For more ideas, see 60 Nontraditional Jobs You Can Do with a Law Degree (and Should Strongly Consider Doing).
Servicing the Legal Profession. Let's start with law firms themselves. Former practitioners happily serve as firm managers or administrators, or as directors of practice development, client services, professional development and associate recruiting.
You can also work for one of the thousands of service providers to the profession, many of which were founded by former practicing lawyers. Any edition of The National Law Journal or ABA Journal will offer dozens of examples: computer software vendors, contract lawyer placement agencies, litigation management and legal research services, and jury, marketing or management consultants.
And don't forget the publishers of legal books, magazines, newsletters and newspapers, as well as the increasing number of online services. All of them hire law school graduates in departments as diverse as editorial, sales, management, acquisitions and training.
Regulation or Enforcement Specialist. In general, corporations and government agencies are interested in lawyers with knowledge relevant to compliance and enforcement functions. Examples include ADA, affirmative action, the environment, employee benefits, internal ethics, labor relations and legislative or community affairs. Purchasing agent and contract administration positions are also prevalent.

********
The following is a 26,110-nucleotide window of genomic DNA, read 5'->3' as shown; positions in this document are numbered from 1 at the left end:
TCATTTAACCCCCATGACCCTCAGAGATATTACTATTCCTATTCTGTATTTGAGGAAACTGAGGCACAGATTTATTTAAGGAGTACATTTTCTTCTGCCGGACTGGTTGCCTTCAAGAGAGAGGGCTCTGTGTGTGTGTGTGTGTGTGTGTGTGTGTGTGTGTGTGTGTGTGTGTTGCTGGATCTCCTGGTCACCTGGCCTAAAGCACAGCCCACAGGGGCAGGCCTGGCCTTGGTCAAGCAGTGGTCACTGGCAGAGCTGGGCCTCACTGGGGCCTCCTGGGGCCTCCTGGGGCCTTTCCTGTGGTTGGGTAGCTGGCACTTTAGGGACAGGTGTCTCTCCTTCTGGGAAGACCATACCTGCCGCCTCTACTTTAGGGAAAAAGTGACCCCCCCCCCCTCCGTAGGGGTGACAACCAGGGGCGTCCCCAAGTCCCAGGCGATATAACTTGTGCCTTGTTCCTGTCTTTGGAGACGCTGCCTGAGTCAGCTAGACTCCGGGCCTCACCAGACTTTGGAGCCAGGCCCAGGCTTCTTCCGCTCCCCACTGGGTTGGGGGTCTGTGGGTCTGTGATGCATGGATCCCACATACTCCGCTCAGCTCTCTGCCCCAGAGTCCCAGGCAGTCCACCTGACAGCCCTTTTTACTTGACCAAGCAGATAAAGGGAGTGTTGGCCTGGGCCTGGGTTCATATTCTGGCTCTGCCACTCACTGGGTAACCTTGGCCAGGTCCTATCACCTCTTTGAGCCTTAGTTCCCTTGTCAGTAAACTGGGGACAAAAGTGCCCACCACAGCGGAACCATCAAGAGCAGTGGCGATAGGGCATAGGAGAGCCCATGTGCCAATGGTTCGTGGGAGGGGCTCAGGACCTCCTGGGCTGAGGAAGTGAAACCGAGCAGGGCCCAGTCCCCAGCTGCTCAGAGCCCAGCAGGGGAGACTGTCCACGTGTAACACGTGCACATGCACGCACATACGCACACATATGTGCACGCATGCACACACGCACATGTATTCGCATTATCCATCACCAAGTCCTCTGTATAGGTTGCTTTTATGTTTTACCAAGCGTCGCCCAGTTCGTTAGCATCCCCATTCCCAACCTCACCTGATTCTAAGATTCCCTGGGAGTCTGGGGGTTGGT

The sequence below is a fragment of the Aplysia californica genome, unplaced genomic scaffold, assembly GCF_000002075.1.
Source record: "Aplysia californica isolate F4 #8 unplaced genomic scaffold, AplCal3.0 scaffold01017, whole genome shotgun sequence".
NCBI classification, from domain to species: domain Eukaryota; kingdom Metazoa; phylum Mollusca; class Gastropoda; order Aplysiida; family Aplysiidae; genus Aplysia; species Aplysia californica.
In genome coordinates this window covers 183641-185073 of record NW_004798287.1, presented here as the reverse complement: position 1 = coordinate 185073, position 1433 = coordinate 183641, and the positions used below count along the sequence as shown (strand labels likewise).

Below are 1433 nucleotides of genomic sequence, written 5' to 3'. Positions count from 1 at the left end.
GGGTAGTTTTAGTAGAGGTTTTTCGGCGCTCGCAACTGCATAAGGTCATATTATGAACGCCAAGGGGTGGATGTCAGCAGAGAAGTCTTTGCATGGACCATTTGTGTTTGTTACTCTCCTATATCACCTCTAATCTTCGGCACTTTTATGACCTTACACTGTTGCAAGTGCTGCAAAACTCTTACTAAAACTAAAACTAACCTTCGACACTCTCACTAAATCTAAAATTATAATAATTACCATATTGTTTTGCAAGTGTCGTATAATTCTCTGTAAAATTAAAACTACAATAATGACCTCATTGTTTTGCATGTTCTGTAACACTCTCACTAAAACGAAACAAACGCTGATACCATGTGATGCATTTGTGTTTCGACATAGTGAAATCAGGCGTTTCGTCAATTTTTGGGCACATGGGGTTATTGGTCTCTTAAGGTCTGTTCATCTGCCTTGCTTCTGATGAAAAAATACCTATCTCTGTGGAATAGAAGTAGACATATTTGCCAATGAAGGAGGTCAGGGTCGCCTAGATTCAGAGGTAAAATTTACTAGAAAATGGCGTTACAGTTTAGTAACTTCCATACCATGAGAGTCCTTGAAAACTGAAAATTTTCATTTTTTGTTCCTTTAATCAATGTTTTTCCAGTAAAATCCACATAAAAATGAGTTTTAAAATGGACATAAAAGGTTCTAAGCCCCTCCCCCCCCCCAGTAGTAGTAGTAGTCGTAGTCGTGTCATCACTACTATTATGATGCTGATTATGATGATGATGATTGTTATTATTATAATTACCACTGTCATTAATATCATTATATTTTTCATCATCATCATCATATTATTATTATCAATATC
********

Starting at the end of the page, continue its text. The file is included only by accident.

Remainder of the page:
Educational Administration. Most law schools these days prefer to hire law school graduates for positions in career services, alumni relations, fundraising, and CLE. Colleges and universities also hire lawyers as ADA and EEO investigators, to monitor risk management, human resources, or technology transfer, or to work in contract negotiation and administration.
Nonprofit Management. Every bar association and function provides opportunities for law school graduates to manage or supervise operations. Lawyers frequently handle discipline, CLE, attorney assistance, mentoring, public affairs and lobbying functions.
Nonprofit organizations outside the legal profession often look to their volunteers – many of whom are lawyers – to fill new positions as directors or project managers, or specialists in development or planned giving.